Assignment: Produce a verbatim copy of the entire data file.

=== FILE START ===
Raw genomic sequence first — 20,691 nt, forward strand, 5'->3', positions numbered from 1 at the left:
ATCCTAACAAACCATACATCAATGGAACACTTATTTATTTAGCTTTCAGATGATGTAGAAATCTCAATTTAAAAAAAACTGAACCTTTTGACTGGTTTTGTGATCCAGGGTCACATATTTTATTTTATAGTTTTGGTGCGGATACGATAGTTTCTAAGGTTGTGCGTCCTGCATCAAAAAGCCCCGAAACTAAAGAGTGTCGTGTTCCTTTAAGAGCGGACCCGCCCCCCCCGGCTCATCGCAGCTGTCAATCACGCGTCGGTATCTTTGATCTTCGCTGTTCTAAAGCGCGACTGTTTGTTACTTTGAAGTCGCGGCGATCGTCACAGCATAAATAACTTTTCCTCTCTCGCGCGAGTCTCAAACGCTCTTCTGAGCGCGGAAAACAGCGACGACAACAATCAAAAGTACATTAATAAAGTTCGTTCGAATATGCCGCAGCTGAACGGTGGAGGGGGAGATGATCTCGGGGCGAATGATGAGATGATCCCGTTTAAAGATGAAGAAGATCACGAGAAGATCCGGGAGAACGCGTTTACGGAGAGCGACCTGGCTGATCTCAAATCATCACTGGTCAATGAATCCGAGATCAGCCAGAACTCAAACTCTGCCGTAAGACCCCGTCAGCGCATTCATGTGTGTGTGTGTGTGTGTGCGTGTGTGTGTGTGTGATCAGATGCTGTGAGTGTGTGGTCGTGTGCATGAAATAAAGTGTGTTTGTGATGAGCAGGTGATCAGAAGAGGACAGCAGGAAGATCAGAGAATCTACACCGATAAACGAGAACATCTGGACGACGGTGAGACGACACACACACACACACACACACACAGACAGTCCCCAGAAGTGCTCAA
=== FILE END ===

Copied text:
Raw genomic sequence first — 20,691 nt, forward strand, 5'->3', positions numbered from 1 at the left:
ATCCTAACAAACCATACATCAATGGAACACTTATTTATTTAGCTTTCAGATGATGTAGAAATCTCAATTTAAAAAAAACTGAACCTTTTGACTGGTTTTGTGATCCAGGGTCACATATTTTATTTTATAGTTTTGGTGCGGATACGATAGTTTCTAAGGTTGTGCGTCCTGCATCAAAAAGCCCCGAAACTAAAGAGTGTCGTGTTCCTTTAAGAGCGGACCCGCCCCCCCCGGCTCATCGCAGCTGTCAATCACGCGTCGGTATCTTTGATCTTCGCTGTTCTAAAGCGCGACTGTTTGTTACTTTGAAGTCGCGGCGATCGTCACAGCATAAATAACTTTTCCTCTCTCGCGCGAGTCTCAAACGCTCTTCTGAGCGCGGAAAACAGCGACGACAACAATCAAAAGTACATTAATAAAGTTCGTTCGAATATGCCGCAGCTGAACGGTGGAGGGGGAGATGATCTCGGGGCGAATGATGAGATGATCCCGTTTAAAGATGAAGAAGATCACGAGAAGATCCGGGAGAACGCGTTTACGGAGAGCGACCTGGCTGATCTCAAATCATCACTGGTCAATGAATCCGAGATCAGCCAGAACTCAAACTCTGCCGTAAGACCCCGTCAGCGCATTCATGTGTGTGTGTGTGTGTGTGCGTGTGTGTGTGTGTGATCAGATGCTGTGAGTGTGTGGTCGTGTGCATGAAATAAAGTGTGTTTGTGATGAGCAGGTGATCAGAAGAGGACAGCAGGAAGATCAGAGAATCTACACCGATAAACGAGAACATCTGGACGACGGTGAGACGACACACACACACACACACACACACAGACAGTCCCCAGAAGTGCTCAA